The Comparative Embryology of Sponges

pp 37-46


Development of Sponges from the Class Hexactinellida Schmidt, 1870

  • Alexander V. EreskovskyAffiliated withDepartment of Embryology Biological Faculty, Saint-Petersburg State University Email author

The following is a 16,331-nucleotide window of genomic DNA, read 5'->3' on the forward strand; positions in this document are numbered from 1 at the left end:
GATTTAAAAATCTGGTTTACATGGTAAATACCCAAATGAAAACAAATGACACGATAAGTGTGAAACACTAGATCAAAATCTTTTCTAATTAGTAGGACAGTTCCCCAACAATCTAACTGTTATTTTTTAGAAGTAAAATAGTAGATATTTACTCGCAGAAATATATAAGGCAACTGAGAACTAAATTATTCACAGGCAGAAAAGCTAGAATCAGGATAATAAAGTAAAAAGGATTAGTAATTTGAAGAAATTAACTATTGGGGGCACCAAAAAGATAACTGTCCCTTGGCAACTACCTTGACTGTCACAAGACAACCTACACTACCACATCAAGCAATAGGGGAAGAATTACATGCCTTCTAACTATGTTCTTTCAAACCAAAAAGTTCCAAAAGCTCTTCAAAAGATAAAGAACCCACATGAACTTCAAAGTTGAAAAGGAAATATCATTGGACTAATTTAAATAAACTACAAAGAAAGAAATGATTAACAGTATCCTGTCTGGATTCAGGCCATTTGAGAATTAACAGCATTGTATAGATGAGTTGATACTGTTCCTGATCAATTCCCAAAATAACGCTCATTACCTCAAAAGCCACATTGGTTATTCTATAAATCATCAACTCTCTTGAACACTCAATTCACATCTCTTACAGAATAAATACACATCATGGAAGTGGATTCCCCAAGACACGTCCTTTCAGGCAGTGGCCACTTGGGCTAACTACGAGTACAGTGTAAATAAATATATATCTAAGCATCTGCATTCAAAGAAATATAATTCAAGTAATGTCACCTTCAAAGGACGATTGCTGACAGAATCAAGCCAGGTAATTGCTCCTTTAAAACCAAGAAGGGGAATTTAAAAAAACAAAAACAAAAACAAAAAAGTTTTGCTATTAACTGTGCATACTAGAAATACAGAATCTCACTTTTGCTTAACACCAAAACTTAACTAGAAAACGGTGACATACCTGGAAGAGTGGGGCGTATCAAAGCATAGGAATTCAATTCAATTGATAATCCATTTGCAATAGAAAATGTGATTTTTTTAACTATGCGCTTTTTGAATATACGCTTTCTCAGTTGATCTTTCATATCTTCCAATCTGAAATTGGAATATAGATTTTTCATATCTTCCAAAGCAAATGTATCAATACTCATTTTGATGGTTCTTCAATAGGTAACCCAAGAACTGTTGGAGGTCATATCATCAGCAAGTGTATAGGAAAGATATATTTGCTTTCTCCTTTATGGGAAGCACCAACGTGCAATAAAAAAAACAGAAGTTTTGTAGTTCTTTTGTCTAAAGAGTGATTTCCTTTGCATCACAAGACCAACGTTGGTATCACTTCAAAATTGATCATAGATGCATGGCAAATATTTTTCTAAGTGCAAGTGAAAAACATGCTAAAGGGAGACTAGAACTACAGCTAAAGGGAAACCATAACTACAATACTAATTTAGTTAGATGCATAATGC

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Representatives of the class Hexactinellida, commonly called glass sponges, are very variable in shape. They may be tubular, cup-shaped, lumpy, branching, or lobulate (color plate III); only encrusting forms are lacking. Hexactinellid sponges have silicate triaxial spicules or their derivatives. Typically, spicules are represented by hexactins, with three axes crossing at regular angles. A loss of one or more rays results in pentactins, tetractins (stauractins), triactins (tauactins), and diactins; rarely, monactins also occur (Fig. 2.1). The axial filament of the spicule resides in a quadrangular cavity. Spicules are divided into micro- and macroscleres; the latter, often fused together, form rigid skeletal lattices (Fig. 2.2). Dense spongin or nonspicular skeletons do not occur. Living tissues of glass sponges are syncytial and consist of the dermal and the atrial membrane, the internal trabecular reticulum enclosing cellular components of the sponge, and flagellated chambers (Figs. 24, 25). Separate nucleated cells, which are situated in syncytial pockets or capsules, may be connected by specialized contacts, porous plugs. Large eurypilous flagellated chambers are organized according to leuconoid type. All glass sponges are ovoviviparous, with the trichimella larva.